State ‘certificate of need’ laws need to go
Henry Ford said, “Competition is the keen cutting edge of business, always shaving away at costs.” Ford’s statement explains in a few words why health care costs have continued to rise as prices for other services have either held steady or declined — there’s simply no competition. Most of the reasons for this in the health care market are systemic and don’t have quick and easy solutions. That is why it is important to fix those that do, like Certificate of Need (CON) laws.
CON laws require health care providers to obtain permission (usually from an appointed board) before opening a new health care facility, before using new technologies, and in some cases before purchasing new equipment. In addition to hospitals, health care facilities can include nursing homes or other long-term care centers, rehabilitation programs and ambulatory surgery centers. The provider must prove to the board or agency that the community “needs” the new or expanded service, program or equipment. Existing providers are invited to challenge the application, making a large hurdle even taller. It can take years and thousands of dollars to obtain a certificate of need. CON laws have created barriers to entry into the health care market in many states.
The result has been reduced access, higher prices and lower quality care.
These laws were imposed on the states by the federal government in 1974 when President Ford threatened to withhold federal funding from states that did not adopt them to regulate health care facilities. CON laws were touted by policymakers as a way to rein in health care costs and improve access and quality of health care services. 40 years later, evidence shows the real result is limited supply and eliminated competition in the health care market resulting in less access, higher costs and lower quality care.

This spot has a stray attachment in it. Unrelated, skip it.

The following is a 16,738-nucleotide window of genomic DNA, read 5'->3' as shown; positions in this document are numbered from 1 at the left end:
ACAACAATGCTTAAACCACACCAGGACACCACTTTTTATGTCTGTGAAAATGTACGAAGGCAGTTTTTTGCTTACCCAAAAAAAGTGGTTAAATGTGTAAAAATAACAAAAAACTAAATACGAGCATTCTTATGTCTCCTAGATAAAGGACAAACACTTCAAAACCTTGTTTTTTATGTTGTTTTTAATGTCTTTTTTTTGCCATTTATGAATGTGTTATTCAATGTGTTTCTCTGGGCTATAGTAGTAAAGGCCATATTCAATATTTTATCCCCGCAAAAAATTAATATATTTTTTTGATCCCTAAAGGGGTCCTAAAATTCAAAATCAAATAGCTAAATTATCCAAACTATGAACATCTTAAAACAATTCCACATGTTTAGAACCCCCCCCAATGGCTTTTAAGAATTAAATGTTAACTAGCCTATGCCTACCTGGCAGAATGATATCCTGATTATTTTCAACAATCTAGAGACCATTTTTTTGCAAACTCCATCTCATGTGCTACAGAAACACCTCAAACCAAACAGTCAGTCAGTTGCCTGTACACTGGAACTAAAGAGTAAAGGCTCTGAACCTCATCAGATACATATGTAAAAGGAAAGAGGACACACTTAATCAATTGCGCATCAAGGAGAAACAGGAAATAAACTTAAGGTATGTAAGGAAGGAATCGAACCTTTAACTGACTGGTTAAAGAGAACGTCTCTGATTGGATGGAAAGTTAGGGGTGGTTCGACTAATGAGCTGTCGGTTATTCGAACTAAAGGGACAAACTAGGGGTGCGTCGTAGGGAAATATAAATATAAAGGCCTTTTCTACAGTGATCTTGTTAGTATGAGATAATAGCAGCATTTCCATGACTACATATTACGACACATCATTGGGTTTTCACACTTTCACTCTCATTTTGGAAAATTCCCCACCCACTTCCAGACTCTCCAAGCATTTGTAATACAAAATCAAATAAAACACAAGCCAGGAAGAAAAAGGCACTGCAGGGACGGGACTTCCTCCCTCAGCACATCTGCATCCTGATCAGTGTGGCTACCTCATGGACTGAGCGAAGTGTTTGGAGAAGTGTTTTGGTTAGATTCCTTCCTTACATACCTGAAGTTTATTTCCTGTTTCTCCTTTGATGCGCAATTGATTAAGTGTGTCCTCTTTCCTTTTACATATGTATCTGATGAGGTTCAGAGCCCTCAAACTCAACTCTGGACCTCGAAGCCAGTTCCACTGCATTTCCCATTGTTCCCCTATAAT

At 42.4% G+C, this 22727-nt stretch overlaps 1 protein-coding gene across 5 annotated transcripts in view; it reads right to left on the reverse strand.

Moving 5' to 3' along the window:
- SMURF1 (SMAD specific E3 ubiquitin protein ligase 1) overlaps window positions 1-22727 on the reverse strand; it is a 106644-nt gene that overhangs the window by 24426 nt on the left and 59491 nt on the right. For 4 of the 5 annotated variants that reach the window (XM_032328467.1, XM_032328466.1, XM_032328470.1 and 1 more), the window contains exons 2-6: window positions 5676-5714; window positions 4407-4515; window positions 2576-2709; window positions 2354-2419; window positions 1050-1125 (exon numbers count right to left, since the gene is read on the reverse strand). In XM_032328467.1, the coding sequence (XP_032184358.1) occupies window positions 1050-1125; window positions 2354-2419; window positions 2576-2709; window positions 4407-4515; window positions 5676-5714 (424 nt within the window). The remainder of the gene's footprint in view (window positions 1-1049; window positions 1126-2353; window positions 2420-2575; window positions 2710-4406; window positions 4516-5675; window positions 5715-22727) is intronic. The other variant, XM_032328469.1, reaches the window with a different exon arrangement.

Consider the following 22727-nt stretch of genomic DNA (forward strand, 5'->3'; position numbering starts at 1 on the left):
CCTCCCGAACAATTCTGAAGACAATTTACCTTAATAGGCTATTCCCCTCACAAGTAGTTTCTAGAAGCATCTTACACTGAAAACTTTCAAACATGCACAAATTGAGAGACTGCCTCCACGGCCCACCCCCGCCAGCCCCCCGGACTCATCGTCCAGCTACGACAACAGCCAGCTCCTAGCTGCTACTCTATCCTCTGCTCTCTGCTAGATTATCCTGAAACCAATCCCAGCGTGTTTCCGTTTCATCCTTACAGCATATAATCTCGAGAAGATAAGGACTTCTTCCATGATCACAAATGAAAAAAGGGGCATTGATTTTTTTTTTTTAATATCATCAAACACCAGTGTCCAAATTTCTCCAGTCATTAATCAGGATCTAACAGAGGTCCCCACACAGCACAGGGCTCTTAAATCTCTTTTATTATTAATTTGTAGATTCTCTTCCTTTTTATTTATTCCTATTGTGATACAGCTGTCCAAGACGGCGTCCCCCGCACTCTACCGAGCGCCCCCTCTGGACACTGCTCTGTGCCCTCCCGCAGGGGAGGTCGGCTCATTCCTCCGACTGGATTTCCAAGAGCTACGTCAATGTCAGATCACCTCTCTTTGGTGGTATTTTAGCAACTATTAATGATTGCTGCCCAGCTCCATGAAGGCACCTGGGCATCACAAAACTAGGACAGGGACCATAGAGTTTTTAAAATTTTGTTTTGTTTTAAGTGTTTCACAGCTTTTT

Currently, 35 states still have CON laws. These laws are not one size fits all, and the facilities, equipment or services they apply to vary from state to state. But whatever their specifics, CON laws have been shown to work to the advantage of large incumbent institutions and smother competition. Opponents of CON reform often attempt to argue that CON requirements keep costs low. When actual data show that to be false, they will argue that the high prices are necessary to provide larger profits enabling providers to subsidize charity care. In 2017, The Mercatus Center at George Mason University completed an analysis of each state with CON requirements and the money they would save by removing them. Their research shows that each of the 35 states would save money and improve access by eliminating CON laws.
At a time when states are facing ever increasing health care costs and citizens are facing higher and higher premiums, repealing CON laws is one step states can take to improve health care for their residents. Health care policy problems are often complex, but their solutions don’t have to be, and eliminating certificate of need laws is one of the easy ones.
Brooklyn Roberts is the director of the health and human services task force at the American Legislative Exchange Council; she previously served as campaign manager for Alabama Attorney General Luther Strange’s successful re-election campaign. She holds a Juris Doctorate from the University of Alabama. Follow her on twitter @BrooklynRoberts